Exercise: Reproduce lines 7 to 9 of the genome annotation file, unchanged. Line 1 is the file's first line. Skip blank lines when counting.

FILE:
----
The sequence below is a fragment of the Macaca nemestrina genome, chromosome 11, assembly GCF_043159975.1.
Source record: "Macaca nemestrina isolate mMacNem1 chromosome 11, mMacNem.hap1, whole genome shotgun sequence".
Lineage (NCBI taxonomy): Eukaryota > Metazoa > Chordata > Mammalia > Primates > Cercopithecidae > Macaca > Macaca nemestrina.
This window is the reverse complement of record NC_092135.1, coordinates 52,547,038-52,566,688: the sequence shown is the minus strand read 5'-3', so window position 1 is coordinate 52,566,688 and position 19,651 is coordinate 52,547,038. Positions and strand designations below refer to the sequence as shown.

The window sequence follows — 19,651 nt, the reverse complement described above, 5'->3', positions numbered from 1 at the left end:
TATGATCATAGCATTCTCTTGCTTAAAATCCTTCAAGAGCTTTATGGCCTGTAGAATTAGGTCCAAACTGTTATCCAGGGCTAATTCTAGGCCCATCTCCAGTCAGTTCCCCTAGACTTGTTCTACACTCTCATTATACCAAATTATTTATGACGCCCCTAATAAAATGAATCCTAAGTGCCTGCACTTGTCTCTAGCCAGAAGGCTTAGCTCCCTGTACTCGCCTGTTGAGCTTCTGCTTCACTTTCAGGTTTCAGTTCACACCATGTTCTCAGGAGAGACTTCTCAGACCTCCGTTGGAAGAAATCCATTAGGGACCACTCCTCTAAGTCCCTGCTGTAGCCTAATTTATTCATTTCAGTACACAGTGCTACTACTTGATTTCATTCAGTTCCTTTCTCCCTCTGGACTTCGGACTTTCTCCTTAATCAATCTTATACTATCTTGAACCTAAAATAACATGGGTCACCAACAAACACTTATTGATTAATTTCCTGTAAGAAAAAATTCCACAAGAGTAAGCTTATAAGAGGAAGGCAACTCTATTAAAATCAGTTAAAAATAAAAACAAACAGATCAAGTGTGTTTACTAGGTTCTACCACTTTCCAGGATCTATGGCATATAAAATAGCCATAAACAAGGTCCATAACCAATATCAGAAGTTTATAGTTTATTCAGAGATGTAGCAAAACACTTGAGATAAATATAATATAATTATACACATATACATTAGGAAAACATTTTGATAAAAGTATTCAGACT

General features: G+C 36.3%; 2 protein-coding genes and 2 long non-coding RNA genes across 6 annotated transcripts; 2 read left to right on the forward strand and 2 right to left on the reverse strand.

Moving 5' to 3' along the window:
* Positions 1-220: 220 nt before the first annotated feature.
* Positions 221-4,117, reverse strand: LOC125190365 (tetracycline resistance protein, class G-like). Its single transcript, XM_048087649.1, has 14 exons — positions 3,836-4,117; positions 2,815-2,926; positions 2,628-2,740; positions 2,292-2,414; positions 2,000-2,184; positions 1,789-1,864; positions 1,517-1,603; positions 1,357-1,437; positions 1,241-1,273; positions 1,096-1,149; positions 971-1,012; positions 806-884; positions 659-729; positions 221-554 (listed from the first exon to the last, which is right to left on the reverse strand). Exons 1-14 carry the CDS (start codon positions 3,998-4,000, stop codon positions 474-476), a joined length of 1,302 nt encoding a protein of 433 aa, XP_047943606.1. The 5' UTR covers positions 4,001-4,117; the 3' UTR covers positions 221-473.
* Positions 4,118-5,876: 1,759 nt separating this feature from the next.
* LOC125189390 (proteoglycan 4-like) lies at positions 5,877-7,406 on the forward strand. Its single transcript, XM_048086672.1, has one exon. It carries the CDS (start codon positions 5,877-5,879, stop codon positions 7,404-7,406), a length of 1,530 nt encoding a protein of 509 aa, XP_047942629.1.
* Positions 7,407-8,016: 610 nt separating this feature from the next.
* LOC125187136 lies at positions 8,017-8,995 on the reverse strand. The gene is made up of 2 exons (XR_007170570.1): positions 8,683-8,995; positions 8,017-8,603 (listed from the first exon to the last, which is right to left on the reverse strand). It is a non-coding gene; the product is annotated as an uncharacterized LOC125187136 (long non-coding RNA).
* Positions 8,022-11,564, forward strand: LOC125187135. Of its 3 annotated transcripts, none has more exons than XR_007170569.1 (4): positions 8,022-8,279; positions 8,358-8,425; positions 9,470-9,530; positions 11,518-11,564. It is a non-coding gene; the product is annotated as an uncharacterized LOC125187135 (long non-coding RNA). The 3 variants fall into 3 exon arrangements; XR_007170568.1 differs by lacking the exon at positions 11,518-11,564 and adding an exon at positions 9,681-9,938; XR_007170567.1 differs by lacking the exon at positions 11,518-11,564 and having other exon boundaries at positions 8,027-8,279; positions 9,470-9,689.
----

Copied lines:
General features: G+C 36.3%; 2 protein-coding genes and 2 long non-coding RNA genes across 6 annotated transcripts; 2 read left to right on the forward strand and 2 right to left on the reverse strand.

Moving 5' to 3' along the window:
* Positions 1-220: 220 nt before the first annotated feature.